Fear is personal. What scares one person may not cause even a small reaction in another. Categorizing the massive catalogue of monsters and antagonists in existence is a giant and thankless task. For the purpose of creating an initial approach to pinpointing the cause of fear there is one first question to be answered: is the fear due to something of this world, or is it based in fantasy?

Both fantastic and reality-based monsters are valid sources of fear. When it comes down to it, fear of either ax-wielding maniacs or vampires are equally legitimate, despite both attacks being fairly improbable. Horror films play into the fear of the real and unreal. PSYCHO’s Norman Bates is very much a monster from this world, but he can be just as terrifying as the zombies from DAWN OF THE DEAD.

I mention these two modes of worldly and otherworldly horror in my introduction to HOUSEBOUND due to the ambiguous origins of the horrors it presents. This film plays its cards quite close to its chest and keeps you guessing throughout.

HOUSEBOUND is a New Zealand made horror comedy. The film’s heroine is a crook named Kylie. When we first see her she is attempting to steal from an ATM, but she is caught after her partner botches the job. Rather than sentencing her to a rehabilitation program, which would not have been her first or even her fourth attempt for the government to try to get her back on the right track, she is sentenced to eight weeks of house arrest… at her mother’s house. This smart but sarcastic adult woman is now legally bound to move back home. Kylie’s face during the sentencing says it all: This fate is far worse than jail.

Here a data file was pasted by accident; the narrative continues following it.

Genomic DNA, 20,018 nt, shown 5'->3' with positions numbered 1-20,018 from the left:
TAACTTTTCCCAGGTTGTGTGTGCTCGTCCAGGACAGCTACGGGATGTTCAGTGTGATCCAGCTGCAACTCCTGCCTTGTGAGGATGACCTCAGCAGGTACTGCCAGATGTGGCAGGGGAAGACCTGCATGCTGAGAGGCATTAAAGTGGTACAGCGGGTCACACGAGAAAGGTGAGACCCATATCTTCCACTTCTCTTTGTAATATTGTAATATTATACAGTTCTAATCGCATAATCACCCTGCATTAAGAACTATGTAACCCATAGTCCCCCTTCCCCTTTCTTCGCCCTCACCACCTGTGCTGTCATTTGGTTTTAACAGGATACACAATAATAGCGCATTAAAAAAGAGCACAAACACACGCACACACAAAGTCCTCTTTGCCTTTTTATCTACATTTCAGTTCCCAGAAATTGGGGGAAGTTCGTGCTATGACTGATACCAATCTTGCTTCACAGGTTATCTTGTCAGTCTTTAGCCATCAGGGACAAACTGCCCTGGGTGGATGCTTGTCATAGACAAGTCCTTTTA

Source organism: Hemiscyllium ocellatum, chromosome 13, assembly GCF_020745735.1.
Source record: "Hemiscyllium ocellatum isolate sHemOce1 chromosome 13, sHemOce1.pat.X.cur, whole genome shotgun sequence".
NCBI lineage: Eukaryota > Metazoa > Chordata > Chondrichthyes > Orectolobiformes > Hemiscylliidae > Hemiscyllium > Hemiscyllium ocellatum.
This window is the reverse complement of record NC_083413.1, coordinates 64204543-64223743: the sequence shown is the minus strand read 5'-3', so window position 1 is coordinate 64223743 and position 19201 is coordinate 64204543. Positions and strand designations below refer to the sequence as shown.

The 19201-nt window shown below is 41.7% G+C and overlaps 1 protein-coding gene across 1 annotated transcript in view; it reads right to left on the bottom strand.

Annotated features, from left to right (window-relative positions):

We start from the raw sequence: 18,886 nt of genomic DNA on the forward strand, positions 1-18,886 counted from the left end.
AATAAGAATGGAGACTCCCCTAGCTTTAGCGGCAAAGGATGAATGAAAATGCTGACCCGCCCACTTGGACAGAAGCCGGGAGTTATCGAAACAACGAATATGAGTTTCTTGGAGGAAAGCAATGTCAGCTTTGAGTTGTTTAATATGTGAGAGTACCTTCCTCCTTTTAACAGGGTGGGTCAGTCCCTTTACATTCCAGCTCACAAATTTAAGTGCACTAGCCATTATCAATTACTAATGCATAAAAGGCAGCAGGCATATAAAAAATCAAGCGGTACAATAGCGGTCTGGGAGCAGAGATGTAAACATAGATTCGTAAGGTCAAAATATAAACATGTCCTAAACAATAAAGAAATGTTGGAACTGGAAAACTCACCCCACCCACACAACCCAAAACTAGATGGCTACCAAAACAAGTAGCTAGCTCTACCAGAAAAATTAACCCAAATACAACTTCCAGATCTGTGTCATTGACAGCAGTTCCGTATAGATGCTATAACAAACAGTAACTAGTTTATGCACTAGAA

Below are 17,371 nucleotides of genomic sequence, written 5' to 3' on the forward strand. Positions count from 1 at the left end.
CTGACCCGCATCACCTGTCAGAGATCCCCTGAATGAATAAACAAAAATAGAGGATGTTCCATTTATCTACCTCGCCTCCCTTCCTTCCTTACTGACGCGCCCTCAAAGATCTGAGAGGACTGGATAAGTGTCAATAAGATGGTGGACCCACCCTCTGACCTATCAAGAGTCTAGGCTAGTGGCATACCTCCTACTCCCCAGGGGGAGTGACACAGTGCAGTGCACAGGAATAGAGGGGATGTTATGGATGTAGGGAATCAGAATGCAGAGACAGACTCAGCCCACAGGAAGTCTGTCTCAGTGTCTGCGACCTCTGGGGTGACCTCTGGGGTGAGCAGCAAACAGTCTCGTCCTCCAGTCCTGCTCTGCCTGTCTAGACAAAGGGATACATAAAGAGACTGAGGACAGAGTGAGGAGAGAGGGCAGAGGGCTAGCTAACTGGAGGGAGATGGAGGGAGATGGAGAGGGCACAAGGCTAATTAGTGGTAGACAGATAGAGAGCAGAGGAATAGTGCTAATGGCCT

This is not due to having a bad mother. Her mother seems quite sweet at first, but this kindness morphs into saccharine doting and meddling very quickly. Mom is a busy-body and could only stop gossiping with the same effort it would take to stop breathing. Kylie’s impatience with her mother and step-father is instant. As she adjusts to her imprisonment she reluctantly revisits her childhood and her relationship with her mother. While nearly every word out of Mom’s mouth is judgmental chatter, certain mentions do catch Kylie’s ear. Her mother believes in ghosts and casually mentions items disappearing from around the house. Kylie is smart, and tries to dismiss her mother’s supernatural hunches, but when she notices some occurrences that defy logical explanation Kylie begins to investigate.

Kylie’s probing into what goes bump in the night, takes up the greatest chunk of HOUSEBOUND’s running time, and is thankfully the best part. The interesting twist in her investigation is the clash between her and her mother’s theories. Kylie refuses to believe in ghosts and her mother accepts that there are ghosts with no hesitation. With the bulk of the film dedicated to the question of what is happening at the house, the audience must then ask themselves which scenario would be scarier: a real or an unreal monster? Each scenario brings its own horror.

Should the poltergeist that Kylie is battling be an actual ghost, then everything Kylie knows to be true is now false. Discovering that ghosts are real and are able to wreak havoc on our world would unsettle anyone. The dead would be trapped on earth to tinker in the lives of the living. Perhaps they have unsettled business? Or the afterlife is boring and needs some spicing up?

The converse, and possibly more terrifying, scenario is that ghosts are not real. This would mean that for Kylie that there is a person in her mother’s house. The thought of a stranger being in my home, the one place I am supposed to be able to control and feel safe, makes the hair on my neck stand up. Beyond fear of domestic trespassing there is a deeper concern: that people are capable of being monsters. The soul of man has such darkness in it, but we do not like to face this reality. Should the haunting in HOUSEBOUND be that of a person, Kylie would have to confront their, and possibly her own, very real internal darkness.

We continue to tell stories of ghosts, vampires, and zombies, because it keeps us safe. Through horror films, we can escape into the fantastic world where people are not the greatest evil. It is only when we return to our reality that we have to deal with the real horrors of our world. HOUSEBOUND teases the divide between these worlds and keeps both the audience and Kylie guessing which horror she is truly facing.





Deirdre Crimmins lives in Boston with her husband and a non-spooky black cat. She wrote her Master’s thesis on George Romero and is a staff writer for
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